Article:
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Wednesday, June 07, 2006

Unequally Yoked

I've been having a discussion with a very intelligent (and rather cordial) atheist for a few weeks now. The discussion has taken place exclusively on his blog, with fellow atheists and skeptics ocassionally chiming in. To my surprise, I found a person who was supporting my perspective in the comment section. But when I click on the profile, I find this description of the person:
I'm just me. One of a kind. God threw away the mold when She made me...smart move.
Uh oh. Do we really have enough in common?

At first you may be thinking, What's the problem? She's a theist, he's an atheist. Don't you have enough in common with her to work together to show him the holes in his logic? Well, at first it may seem so. However, I am not interested in merely getting a person to acknowledge the existence of God (the demons do that and shudder), but introducing them to God, as He describes Himself. Sure, at first we could argue toward a deity, but can find ourselves disagreeing whether this Deity created or allowed the world to evolve, and more importantly, whether His salvation is exclusive through the cross, or is universal in its effect, saving everyone.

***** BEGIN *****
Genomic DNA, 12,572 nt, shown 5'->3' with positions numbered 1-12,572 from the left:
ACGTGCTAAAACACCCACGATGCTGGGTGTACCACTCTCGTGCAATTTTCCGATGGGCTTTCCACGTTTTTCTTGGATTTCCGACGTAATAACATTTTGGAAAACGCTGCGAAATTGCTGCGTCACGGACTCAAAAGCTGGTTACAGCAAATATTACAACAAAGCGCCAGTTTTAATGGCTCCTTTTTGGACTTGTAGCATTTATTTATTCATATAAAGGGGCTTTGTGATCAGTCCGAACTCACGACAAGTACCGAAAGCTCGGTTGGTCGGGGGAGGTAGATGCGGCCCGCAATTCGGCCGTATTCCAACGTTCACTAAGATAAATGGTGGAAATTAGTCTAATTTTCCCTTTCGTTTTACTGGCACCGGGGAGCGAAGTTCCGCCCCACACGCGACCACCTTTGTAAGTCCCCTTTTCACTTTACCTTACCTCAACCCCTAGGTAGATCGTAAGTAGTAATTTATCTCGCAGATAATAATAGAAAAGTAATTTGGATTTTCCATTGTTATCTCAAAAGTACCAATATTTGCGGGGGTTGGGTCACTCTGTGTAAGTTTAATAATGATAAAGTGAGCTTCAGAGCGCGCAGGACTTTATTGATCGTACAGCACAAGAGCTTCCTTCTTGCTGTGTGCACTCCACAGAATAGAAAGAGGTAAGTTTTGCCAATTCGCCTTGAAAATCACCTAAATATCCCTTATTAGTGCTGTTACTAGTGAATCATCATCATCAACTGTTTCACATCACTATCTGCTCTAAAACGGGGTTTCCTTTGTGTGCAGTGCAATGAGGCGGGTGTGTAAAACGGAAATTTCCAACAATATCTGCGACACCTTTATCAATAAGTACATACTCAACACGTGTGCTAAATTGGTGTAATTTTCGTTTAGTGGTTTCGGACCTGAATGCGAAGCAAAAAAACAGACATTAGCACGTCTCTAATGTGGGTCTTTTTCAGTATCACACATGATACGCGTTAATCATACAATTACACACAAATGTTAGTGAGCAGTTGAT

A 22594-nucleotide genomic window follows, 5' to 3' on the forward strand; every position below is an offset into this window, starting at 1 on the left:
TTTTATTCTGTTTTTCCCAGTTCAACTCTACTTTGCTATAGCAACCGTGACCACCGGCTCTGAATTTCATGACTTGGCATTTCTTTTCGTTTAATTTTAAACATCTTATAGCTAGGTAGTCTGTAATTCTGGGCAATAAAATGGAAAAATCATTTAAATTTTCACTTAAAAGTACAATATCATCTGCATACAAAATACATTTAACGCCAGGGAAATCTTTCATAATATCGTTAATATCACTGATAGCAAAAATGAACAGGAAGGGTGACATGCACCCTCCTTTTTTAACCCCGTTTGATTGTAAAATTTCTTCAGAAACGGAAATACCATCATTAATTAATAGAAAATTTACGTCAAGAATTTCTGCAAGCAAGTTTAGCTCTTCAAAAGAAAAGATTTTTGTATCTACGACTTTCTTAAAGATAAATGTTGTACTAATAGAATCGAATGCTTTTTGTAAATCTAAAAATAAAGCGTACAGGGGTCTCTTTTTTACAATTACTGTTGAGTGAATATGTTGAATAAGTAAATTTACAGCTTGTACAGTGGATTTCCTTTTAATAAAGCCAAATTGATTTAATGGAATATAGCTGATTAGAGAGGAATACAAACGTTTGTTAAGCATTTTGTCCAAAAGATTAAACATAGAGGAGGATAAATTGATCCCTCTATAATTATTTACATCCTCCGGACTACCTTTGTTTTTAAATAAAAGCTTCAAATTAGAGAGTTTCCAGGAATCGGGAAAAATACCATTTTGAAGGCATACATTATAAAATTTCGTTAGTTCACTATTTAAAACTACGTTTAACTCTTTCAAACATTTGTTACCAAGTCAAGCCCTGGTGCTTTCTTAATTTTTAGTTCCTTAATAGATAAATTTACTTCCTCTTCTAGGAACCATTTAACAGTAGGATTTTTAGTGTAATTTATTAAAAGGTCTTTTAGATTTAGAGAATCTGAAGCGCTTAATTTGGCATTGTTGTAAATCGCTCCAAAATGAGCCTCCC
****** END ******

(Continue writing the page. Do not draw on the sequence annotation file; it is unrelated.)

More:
I can't effectively enter into a discussion with an atheist with a Muslim at my side. Why? Because though we both believe in a god, our gods don't allow for the other one to exist. They are mutually exclusive. And my desire is not to turn an atheist into a pantheist (believing deity to be in everything) but into a Biblical Theist. Therefore, I find myself saying your belief that there is not God is a lie, and belief in Allah is a lie too.

That's why the church has to draw its line at the gospel. I don't have to agree with a person about how to practice baptism or whether the sign gifts exist today to call a person to repentance and faith in Christ. However, if I truly believe the gospel is all pervasive in every issue, I also can not partner with someone who does not believe it or denies its claims. It's not that God declared not to be unequally yoked because it softens the gospel message. He declares not to go there, because if I am truly gospel-centric, I will find it fruitless and that it does not work. If I don't find frustration in being unequally yoked (by this I am meaning any partnership, not just the typical marriage inference that is drawn from it), then it probably means I have diminished the gospel in my own life.

1 Comments:

  • At 9:15 PM, Blogger TheReformedThinker said…

    Our flesh wants to fall back into trying to find a common ground in such circumstances, but in the end that person needs the same saving grace as the atheist.

     

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